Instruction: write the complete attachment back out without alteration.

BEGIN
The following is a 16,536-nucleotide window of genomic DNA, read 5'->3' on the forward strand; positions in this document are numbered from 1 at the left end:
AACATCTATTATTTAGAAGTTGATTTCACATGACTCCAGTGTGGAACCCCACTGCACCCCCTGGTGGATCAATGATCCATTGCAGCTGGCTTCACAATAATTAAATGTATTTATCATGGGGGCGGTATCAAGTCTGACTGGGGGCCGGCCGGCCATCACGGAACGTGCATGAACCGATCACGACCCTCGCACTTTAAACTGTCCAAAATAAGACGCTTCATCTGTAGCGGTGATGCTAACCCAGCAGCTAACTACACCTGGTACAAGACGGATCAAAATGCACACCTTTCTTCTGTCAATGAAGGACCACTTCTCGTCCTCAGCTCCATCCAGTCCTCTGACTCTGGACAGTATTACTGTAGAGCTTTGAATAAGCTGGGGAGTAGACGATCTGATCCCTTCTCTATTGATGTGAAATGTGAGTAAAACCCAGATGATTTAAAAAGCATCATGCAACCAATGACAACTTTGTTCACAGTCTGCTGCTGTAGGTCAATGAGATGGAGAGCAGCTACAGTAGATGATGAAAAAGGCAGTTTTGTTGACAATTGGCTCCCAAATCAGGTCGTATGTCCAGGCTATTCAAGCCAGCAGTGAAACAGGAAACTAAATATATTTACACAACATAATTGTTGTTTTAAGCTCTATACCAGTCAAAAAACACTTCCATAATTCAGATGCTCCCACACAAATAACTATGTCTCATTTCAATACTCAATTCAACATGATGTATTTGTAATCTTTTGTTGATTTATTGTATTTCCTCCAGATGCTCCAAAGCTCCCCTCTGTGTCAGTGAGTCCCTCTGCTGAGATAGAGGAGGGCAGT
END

The following is a 16,536-nucleotide window of genomic DNA, read 5'->3' on the forward strand; positions in this document are numbered from 1 at the left end:
AACATCTATTATTTAGAAGTTGATTTCACATGACTCCAGTGTGGAACCCCACTGCACCCCCTGGTGGATCAATGATCCATTGCAGCTGGCTTCACAATAATTAAATGTATTTATCATGGGGGCGGTATCAAGTCTGACTGGGGGCCGGCCGGCCATCACGGAACGTGCATGAACCGATCACGACCCTCGCACTTTAAACTGTCCAAAATAAGACGCTTCATCTGTAGCGGTGATGCTAACCCAGCAGCTAACTACACCTGGTACAAGACGGATCAAAATGCACACCTTTCTTCTGTCAATGAAGGACCACTTCTCGTCCTCAGCTCCATCCAGTCCTCTGACTCTGGACAGTATTACTGTAGAGCTTTGAATAAGCTGGGGAGTAGACGATCTGATCCCTTCTCTATTGATGTGAAATGTGAGTAAAACCCAGATGATTTAAAAAGCATCATGCAACCAATGACAACTTTGTTCACAGTCTGCTGCTGTAGGTCAATGAGATGGAGAGCAGCTACAGTAGATGATGAAAAAGGCAGTTTTGTTGACAATTGGCTCCCAAATCAGGTCGTATGTCCAGGCTATTCAAGCCAGCAGTGAAACAGGAAACTAAATATATTTACACAACATAATTGTTGTTTTAAGCTCTATACCAGTCAAAAAACACTTCCATAATTCAGATGCTCCCACACAAATAACTATGTCTCATTTCAATACTCAATTCAACATGATGTATTTGTAATCTTTTGTTGATTTATTGTATTTCCTCCAGATGCTCCAAAGCTCCCCTCTGTGTCAGTGAGTCCCTCTGCTGAGATAGAGGAGGGCAGT